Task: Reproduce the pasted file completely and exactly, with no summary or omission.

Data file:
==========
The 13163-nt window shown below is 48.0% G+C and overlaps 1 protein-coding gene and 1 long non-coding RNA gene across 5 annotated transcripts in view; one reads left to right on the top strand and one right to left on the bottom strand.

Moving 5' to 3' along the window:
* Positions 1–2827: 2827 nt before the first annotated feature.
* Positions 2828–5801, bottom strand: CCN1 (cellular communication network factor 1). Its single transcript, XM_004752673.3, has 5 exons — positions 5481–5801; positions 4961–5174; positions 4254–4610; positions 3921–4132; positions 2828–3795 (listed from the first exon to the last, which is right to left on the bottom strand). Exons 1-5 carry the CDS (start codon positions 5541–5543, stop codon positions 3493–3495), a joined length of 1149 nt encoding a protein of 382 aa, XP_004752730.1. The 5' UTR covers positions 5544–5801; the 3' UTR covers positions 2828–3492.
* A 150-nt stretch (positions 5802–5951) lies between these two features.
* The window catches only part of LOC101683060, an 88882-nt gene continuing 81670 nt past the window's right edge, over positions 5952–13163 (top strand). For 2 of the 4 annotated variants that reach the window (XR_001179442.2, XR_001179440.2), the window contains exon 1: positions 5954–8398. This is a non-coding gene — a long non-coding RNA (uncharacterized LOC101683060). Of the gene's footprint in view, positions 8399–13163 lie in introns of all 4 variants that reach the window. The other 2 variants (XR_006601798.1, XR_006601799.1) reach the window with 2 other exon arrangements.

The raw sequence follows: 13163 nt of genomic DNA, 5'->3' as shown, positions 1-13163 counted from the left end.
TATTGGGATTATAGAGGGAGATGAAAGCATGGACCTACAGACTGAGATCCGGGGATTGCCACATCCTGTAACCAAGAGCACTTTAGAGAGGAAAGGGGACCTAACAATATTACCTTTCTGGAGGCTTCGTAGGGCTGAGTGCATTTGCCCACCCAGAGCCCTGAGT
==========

The 13163-nt window shown below is 48.0% G+C and overlaps 1 protein-coding gene and 1 long non-coding RNA gene across 5 annotated transcripts in view; one reads left to right on the top strand and one right to left on the bottom strand.

Moving 5' to 3' along the window:
* Positions 1–2827: 2827 nt before the first annotated feature.
* Positions 2828–5801, bottom strand: CCN1 (cellular communication network factor 1). Its single transcript, XM_004752673.3, has 5 exons — positions 5481–5801; positions 4961–5174; positions 4254–4610; positions 3921–4132; positions 2828–3795 (listed from the first exon to the last, which is right to left on the bottom strand). Exons 1-5 carry the CDS (start codon positions 5541–5543, stop codon positions 3493–3495), a joined length of 1149 nt encoding a protein of 382 aa, XP_004752730.1. The 5' UTR covers positions 5544–5801; the 3' UTR covers positions 2828–3492.
* A 150-nt stretch (positions 5802–5951) lies between these two features.
* The window catches only part of LOC101683060, an 88882-nt gene continuing 81670 nt past the window's right edge, over positions 5952–13163 (top strand). For 2 of the 4 annotated variants that reach the window (XR_001179442.2, XR_001179440.2), the window contains exon 1: positions 5954–8398. This is a non-coding gene — a long non-coding RNA (uncharacterized LOC101683060). Of the gene's footprint in view, positions 8399–13163 lie in introns of all 4 variants that reach the window. The other 2 variants (XR_006601798.1, XR_006601799.1) reach the window with 2 other exon arrangements.

The raw sequence follows: 13163 nt of genomic DNA, 5'->3' as shown, positions 1-13163 counted from the left end.
TATTGGGATTATAGAGGGAGATGAAAGCATGGACCTACAGACTGAGATCCGGGGATTGCCACATCCTGTAACCAAGAGCACTTTAGAGAGGAAAGGGGACCTAACAATATTACCTTTCTGGAGGCTTCGTAGGGCTGAGTGCATTTGCCCACCCAGAGCCCTGAGT